Bipartisan Dodd-Frank Fix Being Sought by Lawmakers, Warner Says

A group of Democrats and Republicans are discussing a Dodd-Frank Act “fix-it” bill aimed at forging a compromise between the two parties over the 2010 regulatory law, U.S. Senator Mark Warner said Thursday.

The bipartisan group is looking to improve on legislation proposed by Senate Banking Committee Chairman Richard Shelby that was written with almost no feedback and has no chance of passing, Warner, a Virginia Democrat, said at a Bloomberg breakfast in Washington.

“I like Dick Shelby,” Warner said. “Shelby is a friend of mine. I’ve traveled with Dick Shelby. The way he put together this bill was not serious.”

The banking panel voted 12-10 along party lines in May to advance Shelby’s bill, which could free SunTrust Banks Inc., U.S. Bancorp, PNC Financial Services Group Inc. and other banks from some of Dodd-Frank’s supervision and capital requirements.

Torrie Miller, spokeswoman for the Alabama Republican, referred to a May 21 statement by Shelby that cited public hearings and meetings between Republican and Democratic committee staffers on Dodd-Frank issues.

Under his proposal, the Federal Reserve would need to disclose more information to Congress about monetary policy decisions, and the head of the Federal Reserve Bank of New York -- which oversees Wall Street firms -- would need to be confirmed by the Senate. A Dodd-Frank provision that subjects banks with more than $50 billion in assets to heightened scrutiny would be raised to as much as $500 billion under Shelby’s bill.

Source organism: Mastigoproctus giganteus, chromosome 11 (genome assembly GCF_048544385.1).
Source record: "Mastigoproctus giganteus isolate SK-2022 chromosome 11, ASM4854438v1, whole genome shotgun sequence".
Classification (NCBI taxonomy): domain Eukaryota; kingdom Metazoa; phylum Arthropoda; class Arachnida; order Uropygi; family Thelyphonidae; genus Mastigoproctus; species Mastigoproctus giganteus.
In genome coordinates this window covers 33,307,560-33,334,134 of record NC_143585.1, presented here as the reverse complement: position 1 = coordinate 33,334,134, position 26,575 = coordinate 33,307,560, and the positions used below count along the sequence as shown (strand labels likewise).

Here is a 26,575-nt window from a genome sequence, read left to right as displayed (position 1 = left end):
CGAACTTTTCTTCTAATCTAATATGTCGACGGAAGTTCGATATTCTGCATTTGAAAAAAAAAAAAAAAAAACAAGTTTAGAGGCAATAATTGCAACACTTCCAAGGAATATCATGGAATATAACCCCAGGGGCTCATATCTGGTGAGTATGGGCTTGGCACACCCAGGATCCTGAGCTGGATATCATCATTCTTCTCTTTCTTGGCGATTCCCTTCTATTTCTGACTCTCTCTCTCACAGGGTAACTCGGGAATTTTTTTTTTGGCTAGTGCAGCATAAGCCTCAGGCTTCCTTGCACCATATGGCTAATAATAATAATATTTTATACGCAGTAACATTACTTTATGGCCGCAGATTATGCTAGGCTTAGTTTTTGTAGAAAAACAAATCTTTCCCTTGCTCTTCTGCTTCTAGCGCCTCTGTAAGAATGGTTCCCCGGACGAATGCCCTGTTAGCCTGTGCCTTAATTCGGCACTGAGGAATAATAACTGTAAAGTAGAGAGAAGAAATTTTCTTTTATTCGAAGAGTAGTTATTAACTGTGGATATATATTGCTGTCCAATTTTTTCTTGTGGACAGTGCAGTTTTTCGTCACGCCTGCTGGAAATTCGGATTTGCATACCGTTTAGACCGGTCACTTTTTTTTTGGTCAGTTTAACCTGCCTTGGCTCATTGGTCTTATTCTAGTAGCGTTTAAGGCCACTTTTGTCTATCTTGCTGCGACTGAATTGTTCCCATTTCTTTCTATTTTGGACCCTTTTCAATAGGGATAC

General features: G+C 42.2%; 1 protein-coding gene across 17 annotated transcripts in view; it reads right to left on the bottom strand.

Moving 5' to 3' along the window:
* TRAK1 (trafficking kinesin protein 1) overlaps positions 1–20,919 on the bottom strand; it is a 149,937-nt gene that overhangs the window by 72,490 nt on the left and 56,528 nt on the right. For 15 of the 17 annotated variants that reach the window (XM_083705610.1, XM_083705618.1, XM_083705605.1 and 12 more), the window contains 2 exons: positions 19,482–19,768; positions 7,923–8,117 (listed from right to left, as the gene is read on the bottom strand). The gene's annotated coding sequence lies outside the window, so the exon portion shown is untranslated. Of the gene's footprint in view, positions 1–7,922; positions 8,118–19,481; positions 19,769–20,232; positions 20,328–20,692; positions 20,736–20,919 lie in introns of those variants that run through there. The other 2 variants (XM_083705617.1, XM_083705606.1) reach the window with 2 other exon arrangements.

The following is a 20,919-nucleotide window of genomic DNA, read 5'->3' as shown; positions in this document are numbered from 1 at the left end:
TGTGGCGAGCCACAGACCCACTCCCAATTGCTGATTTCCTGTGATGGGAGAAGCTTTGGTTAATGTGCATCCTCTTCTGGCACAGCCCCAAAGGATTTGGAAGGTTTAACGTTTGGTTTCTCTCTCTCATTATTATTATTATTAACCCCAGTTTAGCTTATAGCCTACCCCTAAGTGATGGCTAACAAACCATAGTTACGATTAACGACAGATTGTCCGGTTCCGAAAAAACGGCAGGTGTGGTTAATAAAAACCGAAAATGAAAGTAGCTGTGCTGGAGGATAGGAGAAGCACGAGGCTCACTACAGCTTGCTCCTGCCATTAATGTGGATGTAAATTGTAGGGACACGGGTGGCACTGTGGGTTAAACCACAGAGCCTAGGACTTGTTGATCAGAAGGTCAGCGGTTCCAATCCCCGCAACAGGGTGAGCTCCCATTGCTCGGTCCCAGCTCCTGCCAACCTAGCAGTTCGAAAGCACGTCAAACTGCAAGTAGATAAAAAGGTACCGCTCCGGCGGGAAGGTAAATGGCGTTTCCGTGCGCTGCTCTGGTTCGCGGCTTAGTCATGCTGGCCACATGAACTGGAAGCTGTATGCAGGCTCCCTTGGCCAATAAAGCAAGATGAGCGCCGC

Brown’s Alternative

Senator Sherrod Brown of Ohio, the Banking Committee’s top Democrat, has tried to counter Shelby’s legislation with a narrower bill that would ease regulatory burdens for small community banks.

“There’s a group of reasonable Republicans and Democrats talking about a Dodd-Frank fix-it bill that would be focused, tailored,” Warner said.

Warner said he’s open to eliminating some regulations, such as annual resolution plans required for regional banks.

“We all agree that $50 billion is probably the wrong number,” he said of the threshold for increased oversight without indicating what he thought the right level would be.

“I think it’s less about asset size and more about business product size,” he said.

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